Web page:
eine Woche
KMX Kids' Trikes


K-3 (ca. 1,00 - 1,50 m) 12 Euro +10 Euro 60 Euro
Kompact (ca. 1,35 - 1,75 m) 20 Euro +15 Euro 100 Euro




KMX Adult Trikes


16" / 20" Räder 25 Euro +20 Euro 130 Euro
20" / 24" Räder 25 Euro +20 Euro 130 Euro
20" / 26" Räder 30 Euro +25 Euro 150 Euro




Traix Liegerad (Recumbent bike)


Flash 25 Euro +20 Euro 130 Euro
Phantom 25 Euro +20 Euro 130 Euro




ICE Trikes


ICE Sprint 2645 Euro+40 Euro225 Euro
ICE Sprint 55 Euro +50 Euro 275 Euro
ICE Adventure HD40 Euro+35 Euro 200 Euro
ICE Adventure E-Trike75 Euro+70Euro375 Euro
ICE FullFat50 Euro+45 Euro250 Euro




HP Velotechnik


Speedmachine 35 Euro +30 Euro180 Euro
Grasshopper fx35 Euro+ 30 Euro180 Euro
Gekko fx 20 30 Euro +25 Euro 150 Euro
Gekko fx 26 Pedelec 75 Euro +70 Euro 375 Euro
Gekko fxs 45 Euro+40 Euro 225 Euro
Scorpion fx 50 Euro +45 Euro 250 Euro
Scorpion fs 20 Pedelec 75 Euro+70 Euro  375 Euro
Scorpion fs 26 50 Euro +45 Euro 250 Euro
Scorpion Plus 2050 Euro+45 Euro250 Euro
Scorpion Plus 26 Pedelec85 Euro+80 Euro425 Euro




Folding Bicycle


Airnimal Joey 20 Euro +15 Euro 100 Euro




Circe Cycles Tandems


Helios 25 Euro +20 Euro 125 Euro
Morpheus 35 Euro +30 Euro 175 Euro





All prices in Euros including 19% V.A.T.  This table is taken from the company's website, but changes in prices and conditions are the company's discretion.

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LLR Lausitzer Liegerad GmbH
Frank Budich

Dorfstraße 18
01968 Senftenberg OT Niemtsch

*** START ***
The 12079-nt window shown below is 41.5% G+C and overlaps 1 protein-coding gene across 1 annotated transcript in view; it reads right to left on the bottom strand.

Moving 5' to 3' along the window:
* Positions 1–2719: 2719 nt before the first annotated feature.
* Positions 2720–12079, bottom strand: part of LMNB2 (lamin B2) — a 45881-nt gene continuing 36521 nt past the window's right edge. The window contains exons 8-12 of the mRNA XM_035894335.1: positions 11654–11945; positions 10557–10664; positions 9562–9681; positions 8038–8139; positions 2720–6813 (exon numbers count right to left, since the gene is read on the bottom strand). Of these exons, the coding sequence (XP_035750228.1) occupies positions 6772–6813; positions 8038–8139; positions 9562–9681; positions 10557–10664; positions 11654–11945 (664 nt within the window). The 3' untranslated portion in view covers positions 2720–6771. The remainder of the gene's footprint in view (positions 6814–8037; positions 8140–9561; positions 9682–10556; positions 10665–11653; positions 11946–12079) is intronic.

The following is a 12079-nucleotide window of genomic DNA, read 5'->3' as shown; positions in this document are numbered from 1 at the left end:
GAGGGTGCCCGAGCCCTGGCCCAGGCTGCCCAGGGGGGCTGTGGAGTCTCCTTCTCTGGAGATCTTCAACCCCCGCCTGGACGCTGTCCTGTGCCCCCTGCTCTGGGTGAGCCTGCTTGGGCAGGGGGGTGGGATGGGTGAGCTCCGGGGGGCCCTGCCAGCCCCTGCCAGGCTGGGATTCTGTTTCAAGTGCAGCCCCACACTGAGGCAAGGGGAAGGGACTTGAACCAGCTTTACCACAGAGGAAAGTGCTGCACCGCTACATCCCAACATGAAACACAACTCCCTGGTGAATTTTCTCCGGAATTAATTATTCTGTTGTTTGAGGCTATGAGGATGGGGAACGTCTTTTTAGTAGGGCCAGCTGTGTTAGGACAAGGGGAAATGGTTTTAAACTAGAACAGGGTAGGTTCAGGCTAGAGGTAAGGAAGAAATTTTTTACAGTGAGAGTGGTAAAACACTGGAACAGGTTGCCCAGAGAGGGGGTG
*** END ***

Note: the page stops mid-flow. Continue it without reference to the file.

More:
Telephone: +49 (0)160 350 2949, Email: info@lausitzer-liegeradverleih.de
Website: http://www.lausitzer-liegeradverleih.de

The Lausitz lies between Dresden and Cottbus near the German - Polish border with good access to the River Spree, the Oder - Neise cycle route and extensive landscaped lakes formed from opencast mining sites.

The company offers rental ICE and KMX trikes, but we have no information about prices.

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VMW VeloMobilWerk
Sebastian Kittlitz
Dorfstr. 36
85435 Erding
Tel. 08122-558860
Fax: 08122-558861

Radhaus Erding
Sebastian Kittlitz
Landshuter Str. 39
85435 Erding
Tel. 08122-9660064

Erding lies north of Munich. The area offers extensive cycle routes.
VMW offers KMX and Sinner trikes with and without electrical assistance for 30  Euros a day.

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fahr radikalPlatenstr 6, 91522 Ansbach, GermanyNE BavariaAnthrotech, AZUB, Hase, HPVelo, ICE,30.- /day, 90.-/Weekhttp://www.fahr-radikal.de+49 (0)981-13501